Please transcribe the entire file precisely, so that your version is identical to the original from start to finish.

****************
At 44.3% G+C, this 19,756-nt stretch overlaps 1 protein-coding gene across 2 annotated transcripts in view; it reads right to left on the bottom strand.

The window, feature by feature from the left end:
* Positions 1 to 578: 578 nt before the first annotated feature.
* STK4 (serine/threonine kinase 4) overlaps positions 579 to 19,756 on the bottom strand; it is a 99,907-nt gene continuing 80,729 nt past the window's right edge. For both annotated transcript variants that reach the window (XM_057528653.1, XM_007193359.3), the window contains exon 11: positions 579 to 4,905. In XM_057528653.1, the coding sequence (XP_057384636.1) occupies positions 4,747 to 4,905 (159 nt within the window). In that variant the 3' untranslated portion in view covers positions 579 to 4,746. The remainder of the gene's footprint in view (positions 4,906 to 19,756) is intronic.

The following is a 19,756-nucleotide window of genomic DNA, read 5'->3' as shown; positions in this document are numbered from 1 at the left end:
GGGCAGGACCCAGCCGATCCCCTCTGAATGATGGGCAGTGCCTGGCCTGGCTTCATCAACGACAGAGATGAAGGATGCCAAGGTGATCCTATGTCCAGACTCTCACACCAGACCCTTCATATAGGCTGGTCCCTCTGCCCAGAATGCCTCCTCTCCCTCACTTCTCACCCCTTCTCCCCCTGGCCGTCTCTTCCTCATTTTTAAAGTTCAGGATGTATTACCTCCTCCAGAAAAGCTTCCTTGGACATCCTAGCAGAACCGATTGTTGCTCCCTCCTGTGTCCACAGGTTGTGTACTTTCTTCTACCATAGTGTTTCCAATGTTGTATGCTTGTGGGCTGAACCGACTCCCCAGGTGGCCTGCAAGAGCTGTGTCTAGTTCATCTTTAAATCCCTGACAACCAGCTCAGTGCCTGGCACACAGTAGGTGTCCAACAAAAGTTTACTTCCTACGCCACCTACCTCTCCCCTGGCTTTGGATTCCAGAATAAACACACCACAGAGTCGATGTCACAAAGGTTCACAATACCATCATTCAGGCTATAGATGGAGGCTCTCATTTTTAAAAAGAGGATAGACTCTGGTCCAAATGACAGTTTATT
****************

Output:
At 44.3% G+C, this 19,756-nt stretch overlaps 1 protein-coding gene across 2 annotated transcripts in view; it reads right to left on the bottom strand.

The window, feature by feature from the left end:
* Positions 1 to 578: 578 nt before the first annotated feature.
* STK4 (serine/threonine kinase 4) overlaps positions 579 to 19,756 on the bottom strand; it is a 99,907-nt gene continuing 80,729 nt past the window's right edge. For both annotated transcript variants that reach the window (XM_057528653.1, XM_007193359.3), the window contains exon 11: positions 579 to 4,905. In XM_057528653.1, the coding sequence (XP_057384636.1) occupies positions 4,747 to 4,905 (159 nt within the window). In that variant the 3' untranslated portion in view covers positions 579 to 4,746. The remainder of the gene's footprint in view (positions 4,906 to 19,756) is intronic.

The following is a 19,756-nucleotide window of genomic DNA, read 5'->3' as shown; positions in this document are numbered from 1 at the left end:
GGGCAGGACCCAGCCGATCCCCTCTGAATGATGGGCAGTGCCTGGCCTGGCTTCATCAACGACAGAGATGAAGGATGCCAAGGTGATCCTATGTCCAGACTCTCACACCAGACCCTTCATATAGGCTGGTCCCTCTGCCCAGAATGCCTCCTCTCCCTCACTTCTCACCCCTTCTCCCCCTGGCCGTCTCTTCCTCATTTTTAAAGTTCAGGATGTATTACCTCCTCCAGAAAAGCTTCCTTGGACATCCTAGCAGAACCGATTGTTGCTCCCTCCTGTGTCCACAGGTTGTGTACTTTCTTCTACCATAGTGTTTCCAATGTTGTATGCTTGTGGGCTGAACCGACTCCCCAGGTGGCCTGCAAGAGCTGTGTCTAGTTCATCTTTAAATCCCTGACAACCAGCTCAGTGCCTGGCACACAGTAGGTGTCCAACAAAAGTTTACTTCCTACGCCACCTACCTCTCCCCTGGCTTTGGATTCCAGAATAAACACACCACAGAGTCGATGTCACAAAGGTTCACAATACCATCATTCAGGCTATAGATGGAGGCTCTCATTTTTAAAAAGAGGATAGACTCTGGTCCAAATGACAGTTTATT